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Blog: The Dragon's Head: More lockdown discoveries…

I took part in the danyu challenge and did over 2,500. I really enjoyed doing it and all my aches and pains vanished.

One night just after I had completed the challenge I tripped over my big labrador dog and fell flat on my face. I am 65. I lay a minute waiting to see where the pain would be. I got up very gingerly and felt just a wee twinge in my back. Hmm, I thought, wait until I get up in the morning I bet I will be really sore.

Up the next day….no bruises and no pain!!?? Ah… it will maybe take another day for the bruising and pain to kick in.

Up the next day….nothing!!! In fact I got no sympathy from anyone as they didnt believe I could fall and not break a bone or at least have a bruise.

So….this has to be down to the challenge!!! I am still in awe of this. I should have been really sore!!! Love my Tai Chi  and can’t wait to get back to class. Audrey

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The more foundations I do, the more my mind switches off – Evelyn

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Meant to send something earlier, but was waiting for some kind of Eureka Moment, and this morning it happened in the strangest way. I had been spending a lot of time on Wave Hands, so it is probably why that was where it happened first. Thinking about turning, and pinheads, and no longer focussing on the move as such, I could feel a thin spiral rising right up my body like the smoke from an incense stick – even better, in that this feeling remained even in an unlikely move like Needle at Sea Bottom! I only hope I can capture this feeling again. Jo

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After over 20 years of attending classes (including mostly as an instructor), this pandemic has really meant that I have had to take so much more responsibility for my own practice, just like everybody else during this time. I have been inspired and helped in this so much of what others have shared.

Through listening on video calls, 3-4 times a week, to members of our local classes I have been inspired by their achievement. Life did not change much for me during the lock down, except not being able to go to classes. I consider myself incredibly lucky to have such talented and open members who have given me a new very wide view of what is possible to achieve in the Taoist Tai ChiTM practice.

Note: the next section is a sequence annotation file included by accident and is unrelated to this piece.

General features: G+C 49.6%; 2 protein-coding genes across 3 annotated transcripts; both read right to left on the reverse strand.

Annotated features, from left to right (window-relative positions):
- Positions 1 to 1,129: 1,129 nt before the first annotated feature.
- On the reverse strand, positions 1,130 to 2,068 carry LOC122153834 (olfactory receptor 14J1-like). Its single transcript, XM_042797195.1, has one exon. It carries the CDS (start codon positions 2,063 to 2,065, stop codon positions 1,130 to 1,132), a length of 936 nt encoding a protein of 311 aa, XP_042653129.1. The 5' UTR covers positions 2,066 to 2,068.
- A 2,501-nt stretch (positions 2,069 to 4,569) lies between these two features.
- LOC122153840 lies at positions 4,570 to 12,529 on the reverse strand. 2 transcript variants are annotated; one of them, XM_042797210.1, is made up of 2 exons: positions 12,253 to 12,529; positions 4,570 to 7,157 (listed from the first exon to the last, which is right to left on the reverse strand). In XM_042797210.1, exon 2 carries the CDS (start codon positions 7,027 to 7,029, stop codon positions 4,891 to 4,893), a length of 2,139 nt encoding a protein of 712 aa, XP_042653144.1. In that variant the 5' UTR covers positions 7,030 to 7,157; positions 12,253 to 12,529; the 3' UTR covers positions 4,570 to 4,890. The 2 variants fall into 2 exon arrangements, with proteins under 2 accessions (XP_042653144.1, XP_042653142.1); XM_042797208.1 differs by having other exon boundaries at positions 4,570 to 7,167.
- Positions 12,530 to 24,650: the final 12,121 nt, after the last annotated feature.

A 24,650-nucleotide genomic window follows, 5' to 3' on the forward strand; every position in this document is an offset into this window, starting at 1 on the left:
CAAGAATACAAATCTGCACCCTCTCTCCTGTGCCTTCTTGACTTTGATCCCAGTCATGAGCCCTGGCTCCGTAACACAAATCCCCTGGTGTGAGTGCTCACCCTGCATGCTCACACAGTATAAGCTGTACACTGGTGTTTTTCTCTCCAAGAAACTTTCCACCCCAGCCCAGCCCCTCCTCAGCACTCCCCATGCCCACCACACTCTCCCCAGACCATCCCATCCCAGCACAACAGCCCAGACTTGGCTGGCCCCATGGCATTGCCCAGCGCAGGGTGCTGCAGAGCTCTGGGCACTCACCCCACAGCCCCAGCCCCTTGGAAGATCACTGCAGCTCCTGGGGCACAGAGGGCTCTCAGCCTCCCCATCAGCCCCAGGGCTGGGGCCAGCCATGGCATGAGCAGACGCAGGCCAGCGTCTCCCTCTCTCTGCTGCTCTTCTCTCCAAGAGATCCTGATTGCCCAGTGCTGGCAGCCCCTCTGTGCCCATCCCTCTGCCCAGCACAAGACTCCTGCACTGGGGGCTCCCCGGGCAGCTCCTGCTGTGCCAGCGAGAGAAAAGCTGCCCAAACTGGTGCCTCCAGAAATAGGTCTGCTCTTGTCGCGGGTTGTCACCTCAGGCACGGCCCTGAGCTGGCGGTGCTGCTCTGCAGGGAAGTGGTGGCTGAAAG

With my own practice, I have recently had in my mind opening my heart, both physically through movement, which lets my shoulders drop, and mentally to the world around me, which (particularly when I practice the set in the open) gives me a wonderful connection with nature.

Now my hope is that our members who have been sharing so much of their development through the zoom calls, when it is possible to return, wish to continue training to become instructors and start teaching and sharing with new members. Sonya

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During lockdown here in the UK, I’ve been trying to explore the feeling and sense of the different patterns within the form, whether it’s the foundation exercises or the set, the chanting or standing mediation.  Listening to the stories and anecdotes of those sharing their experiences on the Saturday Zoom calls has added another dimension to the journey of individual practice during this time. Crispin

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Working in a school means my days are ‘jam packed.’

March 23rd. Lockdown. The territory was unfamiliar, no school bells or Taoist Tai ChiTM classes. Time seemed to expand, and it was to be filled! Those frustrating household chores left for a rainy day were sorted; zooming, virtual catch ups and meetings, work commitments, gardening, craft, cooking, were all done. Lockdown was exhausting! Phew, I needed Tai Chi more than ever.

It was Foundation exercises in the kitchen. Tai Chi sets were done in the garden, where I was regularly distracted by the nesting blackbirds or visiting robins, whose tails I do not try to grab, and by vibrant green spring buds, butterflies, bees, blossom and flowers. Perhaps that was nature and Tai Chi telling me to slow down, to just ‘be’ rather than be busy.  I listened. Consequently, the moments of ‘stillness’ in the set, when I was and am fully immersed in meditative movement, expanded. Those moments  have a lasting impact, and are the stimulus to continue.

Wishing you all stillness and joy in Tai Chi. Sally

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